TV | Santa Clarita Diet

1 Mins read

Zombie movies and television shows take us to a world where the undead eat the living and the ones who manage to escape need to run for the rest of their lives.

Netflix’s new original show, Santa Clarita Diet, takes on a new light on the zombie subject.

In its promotional Instagram videos, viewers got a peak at what the ‘diet’ consisted of when Drew Barrymore was seen snacking on human fingers as if they were McDonald’s French Fries.

Barrymore makes her TV debut as Sheila, a typical suburban mother, who tries to balance work and family life.

The story starts when she ‘dies’ and comes back to life as if nothing happened but the only problem is that she now has a deep craving for raw meat.

[pullquote align=”right”]The show makes the undead seem human, except for the part about killing and eating other human beings[/pullquote]Her husband Joel (Timothy Olyphant), tries everything he can to figure out what is wrong with her while maintaining his sense of humour.

Once Sheila tastes fresh human meat she can’t eat anything else and the couple are faced with the question of whether or not they should kill people in order for her to stay alive.

They also try their best to keep the secret from their 16-year-old, who still manages to find out that her parents have become killers and her mother is a flesh-eating undead person and decides that it’s completely OK that her life is now anything but normal.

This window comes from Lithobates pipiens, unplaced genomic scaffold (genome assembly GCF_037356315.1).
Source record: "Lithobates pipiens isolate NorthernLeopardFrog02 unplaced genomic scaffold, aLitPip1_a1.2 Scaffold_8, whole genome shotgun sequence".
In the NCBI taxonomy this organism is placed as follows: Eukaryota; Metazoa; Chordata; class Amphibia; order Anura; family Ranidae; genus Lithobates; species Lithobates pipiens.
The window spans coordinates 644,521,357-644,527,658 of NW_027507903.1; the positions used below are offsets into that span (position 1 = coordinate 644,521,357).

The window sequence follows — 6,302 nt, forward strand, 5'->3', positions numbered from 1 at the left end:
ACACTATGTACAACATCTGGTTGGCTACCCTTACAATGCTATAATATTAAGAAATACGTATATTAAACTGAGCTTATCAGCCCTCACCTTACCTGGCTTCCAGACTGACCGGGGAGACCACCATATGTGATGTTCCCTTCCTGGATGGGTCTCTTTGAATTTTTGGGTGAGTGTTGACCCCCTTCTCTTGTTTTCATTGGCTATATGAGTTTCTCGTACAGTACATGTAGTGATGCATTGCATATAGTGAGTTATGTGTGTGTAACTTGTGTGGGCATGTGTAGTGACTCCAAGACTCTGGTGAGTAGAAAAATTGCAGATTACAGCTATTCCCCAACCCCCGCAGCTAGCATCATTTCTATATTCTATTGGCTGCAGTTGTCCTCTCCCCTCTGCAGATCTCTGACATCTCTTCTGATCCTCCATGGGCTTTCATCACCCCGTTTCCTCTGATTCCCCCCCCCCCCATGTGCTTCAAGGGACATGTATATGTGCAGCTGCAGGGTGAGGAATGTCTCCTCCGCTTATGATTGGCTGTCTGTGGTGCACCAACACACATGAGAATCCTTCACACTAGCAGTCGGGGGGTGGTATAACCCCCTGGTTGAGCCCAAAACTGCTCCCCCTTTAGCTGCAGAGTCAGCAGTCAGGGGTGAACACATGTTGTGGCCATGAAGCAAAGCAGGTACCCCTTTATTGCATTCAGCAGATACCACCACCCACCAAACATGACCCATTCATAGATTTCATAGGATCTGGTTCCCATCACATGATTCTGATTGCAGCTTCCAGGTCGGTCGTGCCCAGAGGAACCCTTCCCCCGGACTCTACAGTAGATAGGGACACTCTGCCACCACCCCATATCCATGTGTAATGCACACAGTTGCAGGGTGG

Barrymore and Olyphant make a good couple on screen and his cynicism complements her optimism.

The two show that although they have to murder people they can try and make it something good for the rest of the world by targeting criminals.

The show takes a comedic stance on zombies and makes the undead seem human, except for the part about killing and eating other human beings, of course.

The series was created by Victor Fresco who is known for writing My Name Is Earl and who has been nominated for an Emmy for his work on Mad About You.

You can watch the full first season on Netflix.





Featured image by Netflix

Related posts

Netflix viewers aren't happy about Blonde, and here's why

4 Mins read
Viewers of the new Blonde film on Netflix have major concerns about the way that women like Marilyn Monroe are portrayed.

Film remakes: for better or worse?

6 Mins read
After Netflix’s acquisition of the entire Roahl Dahl catalogue, we examine what people think of remakes.

Bridgerton: More than just escapism?

4 Mins read
Sometimes romanticising can be more damaging than good, especially when it comes to rewriting history.